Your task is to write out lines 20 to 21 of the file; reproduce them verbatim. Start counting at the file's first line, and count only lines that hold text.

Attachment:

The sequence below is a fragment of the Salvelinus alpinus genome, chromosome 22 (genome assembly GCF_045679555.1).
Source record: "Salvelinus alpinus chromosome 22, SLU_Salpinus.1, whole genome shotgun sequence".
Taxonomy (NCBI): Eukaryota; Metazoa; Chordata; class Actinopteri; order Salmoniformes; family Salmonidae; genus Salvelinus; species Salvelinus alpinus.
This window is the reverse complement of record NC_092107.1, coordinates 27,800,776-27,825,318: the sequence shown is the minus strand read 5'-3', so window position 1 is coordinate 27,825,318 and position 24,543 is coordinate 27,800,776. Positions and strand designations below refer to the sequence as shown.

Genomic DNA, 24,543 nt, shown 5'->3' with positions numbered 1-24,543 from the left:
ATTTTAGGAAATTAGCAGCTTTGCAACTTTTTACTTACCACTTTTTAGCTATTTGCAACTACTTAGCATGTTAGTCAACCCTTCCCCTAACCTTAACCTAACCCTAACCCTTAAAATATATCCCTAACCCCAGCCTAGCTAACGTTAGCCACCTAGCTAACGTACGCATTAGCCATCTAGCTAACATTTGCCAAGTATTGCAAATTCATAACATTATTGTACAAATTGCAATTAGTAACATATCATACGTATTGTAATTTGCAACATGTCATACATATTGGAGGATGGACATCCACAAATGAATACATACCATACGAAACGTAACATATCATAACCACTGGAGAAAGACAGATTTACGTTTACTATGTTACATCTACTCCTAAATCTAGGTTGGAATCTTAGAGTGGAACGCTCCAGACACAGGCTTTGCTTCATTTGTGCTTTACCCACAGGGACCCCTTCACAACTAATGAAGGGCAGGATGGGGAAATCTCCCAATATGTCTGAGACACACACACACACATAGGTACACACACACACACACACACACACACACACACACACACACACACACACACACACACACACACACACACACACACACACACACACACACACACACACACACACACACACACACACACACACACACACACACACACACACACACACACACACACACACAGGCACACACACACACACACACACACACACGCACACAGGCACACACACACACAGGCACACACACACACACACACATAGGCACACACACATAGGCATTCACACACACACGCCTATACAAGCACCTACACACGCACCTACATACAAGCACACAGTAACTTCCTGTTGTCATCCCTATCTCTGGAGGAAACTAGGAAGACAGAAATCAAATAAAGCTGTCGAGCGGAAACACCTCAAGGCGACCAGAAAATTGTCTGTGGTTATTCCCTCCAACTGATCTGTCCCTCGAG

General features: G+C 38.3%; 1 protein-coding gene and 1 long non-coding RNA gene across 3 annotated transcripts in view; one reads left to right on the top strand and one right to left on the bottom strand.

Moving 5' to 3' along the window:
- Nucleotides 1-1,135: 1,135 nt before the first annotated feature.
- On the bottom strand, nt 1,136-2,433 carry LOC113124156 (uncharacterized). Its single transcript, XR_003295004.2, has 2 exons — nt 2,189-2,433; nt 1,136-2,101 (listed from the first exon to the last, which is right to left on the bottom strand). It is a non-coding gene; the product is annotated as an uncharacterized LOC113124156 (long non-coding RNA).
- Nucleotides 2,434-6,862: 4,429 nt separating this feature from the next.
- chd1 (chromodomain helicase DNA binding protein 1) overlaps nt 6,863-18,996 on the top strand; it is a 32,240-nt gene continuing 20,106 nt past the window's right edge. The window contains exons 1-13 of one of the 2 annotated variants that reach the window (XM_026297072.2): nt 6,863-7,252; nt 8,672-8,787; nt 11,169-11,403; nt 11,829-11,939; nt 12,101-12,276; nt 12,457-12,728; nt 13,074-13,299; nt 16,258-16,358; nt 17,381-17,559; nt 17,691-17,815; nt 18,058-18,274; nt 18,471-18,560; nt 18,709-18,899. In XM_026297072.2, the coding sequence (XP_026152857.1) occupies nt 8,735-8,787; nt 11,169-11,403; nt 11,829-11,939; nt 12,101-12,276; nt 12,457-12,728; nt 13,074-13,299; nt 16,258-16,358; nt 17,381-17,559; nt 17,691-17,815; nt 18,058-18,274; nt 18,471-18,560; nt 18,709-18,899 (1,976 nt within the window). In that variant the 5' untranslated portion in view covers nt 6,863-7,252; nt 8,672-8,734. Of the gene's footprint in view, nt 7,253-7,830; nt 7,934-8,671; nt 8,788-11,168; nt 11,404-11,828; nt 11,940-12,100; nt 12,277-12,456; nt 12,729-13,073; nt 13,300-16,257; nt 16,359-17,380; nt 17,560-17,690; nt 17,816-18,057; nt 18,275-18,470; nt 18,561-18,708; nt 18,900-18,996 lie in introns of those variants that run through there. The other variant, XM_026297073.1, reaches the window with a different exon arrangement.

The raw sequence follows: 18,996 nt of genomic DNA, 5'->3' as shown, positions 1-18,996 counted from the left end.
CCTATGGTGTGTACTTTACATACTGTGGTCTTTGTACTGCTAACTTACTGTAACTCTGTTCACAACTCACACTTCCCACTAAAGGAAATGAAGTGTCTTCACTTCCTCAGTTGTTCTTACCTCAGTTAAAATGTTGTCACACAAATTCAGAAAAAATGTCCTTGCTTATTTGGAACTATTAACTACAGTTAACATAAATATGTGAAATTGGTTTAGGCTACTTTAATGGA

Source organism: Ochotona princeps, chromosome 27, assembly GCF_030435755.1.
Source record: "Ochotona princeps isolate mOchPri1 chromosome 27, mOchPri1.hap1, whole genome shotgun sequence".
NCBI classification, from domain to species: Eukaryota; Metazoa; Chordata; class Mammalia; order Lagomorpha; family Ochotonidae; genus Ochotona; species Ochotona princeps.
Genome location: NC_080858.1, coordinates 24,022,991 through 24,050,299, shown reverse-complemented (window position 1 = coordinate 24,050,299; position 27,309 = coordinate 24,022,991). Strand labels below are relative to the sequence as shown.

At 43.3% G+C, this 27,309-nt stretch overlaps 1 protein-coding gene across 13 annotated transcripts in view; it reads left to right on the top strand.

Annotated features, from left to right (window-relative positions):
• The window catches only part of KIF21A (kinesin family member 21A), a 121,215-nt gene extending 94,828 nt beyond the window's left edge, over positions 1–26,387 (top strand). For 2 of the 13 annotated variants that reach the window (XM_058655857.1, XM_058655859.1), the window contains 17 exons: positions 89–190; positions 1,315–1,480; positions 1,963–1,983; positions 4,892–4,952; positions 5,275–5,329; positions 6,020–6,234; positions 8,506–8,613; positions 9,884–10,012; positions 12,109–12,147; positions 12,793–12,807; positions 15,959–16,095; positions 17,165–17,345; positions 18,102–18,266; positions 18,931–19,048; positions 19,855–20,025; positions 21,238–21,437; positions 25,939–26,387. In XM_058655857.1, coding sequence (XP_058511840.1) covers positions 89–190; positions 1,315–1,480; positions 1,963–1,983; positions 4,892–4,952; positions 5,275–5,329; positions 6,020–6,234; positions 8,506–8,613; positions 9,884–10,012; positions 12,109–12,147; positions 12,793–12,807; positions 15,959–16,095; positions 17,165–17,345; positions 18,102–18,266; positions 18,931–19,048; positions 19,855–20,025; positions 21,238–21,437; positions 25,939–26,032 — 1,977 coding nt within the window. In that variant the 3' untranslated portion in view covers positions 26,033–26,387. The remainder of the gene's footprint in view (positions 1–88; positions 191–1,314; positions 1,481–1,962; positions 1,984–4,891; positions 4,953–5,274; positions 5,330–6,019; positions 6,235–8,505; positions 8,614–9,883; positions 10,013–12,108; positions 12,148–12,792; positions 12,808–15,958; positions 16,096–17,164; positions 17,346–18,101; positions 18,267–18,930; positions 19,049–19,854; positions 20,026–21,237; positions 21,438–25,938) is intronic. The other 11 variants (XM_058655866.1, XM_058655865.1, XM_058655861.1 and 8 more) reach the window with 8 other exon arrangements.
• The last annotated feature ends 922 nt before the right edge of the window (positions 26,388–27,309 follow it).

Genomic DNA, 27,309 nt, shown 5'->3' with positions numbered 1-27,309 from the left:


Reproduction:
Annotated features, from left to right (window-relative positions):
• The window catches only part of KIF21A (kinesin family member 21A), a 121,215-nt gene extending 94,828 nt beyond the window's left edge, over positions 1–26,387 (top strand). For 2 of the 13 annotated variants that reach the window (XM_058655857.1, XM_058655859.1), the window contains 17 exons: positions 89–190; positions 1,315–1,480; positions 1,963–1,983; positions 4,892–4,952; positions 5,275–5,329; positions 6,020–6,234; positions 8,506–8,613; positions 9,884–10,012; positions 12,109–12,147; positions 12,793–12,807; positions 15,959–16,095; positions 17,165–17,345; positions 18,102–18,266; positions 18,931–19,048; positions 19,855–20,025; positions 21,238–21,437; positions 25,939–26,387. In XM_058655857.1, coding sequence (XP_058511840.1) covers positions 89–190; positions 1,315–1,480; positions 1,963–1,983; positions 4,892–4,952; positions 5,275–5,329; positions 6,020–6,234; positions 8,506–8,613; positions 9,884–10,012; positions 12,109–12,147; positions 12,793–12,807; positions 15,959–16,095; positions 17,165–17,345; positions 18,102–18,266; positions 18,931–19,048; positions 19,855–20,025; positions 21,238–21,437; positions 25,939–26,032 — 1,977 coding nt within the window. In that variant the 3' untranslated portion in view covers positions 26,033–26,387. The remainder of the gene's footprint in view (positions 1–88; positions 191–1,314; positions 1,481–1,962; positions 1,984–4,891; positions 4,953–5,274; positions 5,330–6,019; positions 6,235–8,505; positions 8,614–9,883; positions 10,013–12,108; positions 12,148–12,792; positions 12,808–15,958; positions 16,096–17,164; positions 17,346–18,101; positions 18,267–18,930; positions 19,049–19,854; positions 20,026–21,237; positions 21,438–25,938) is intronic. The other 11 variants (XM_058655866.1, XM_058655865.1, XM_058655861.1 and 8 more) reach the window with 8 other exon arrangements.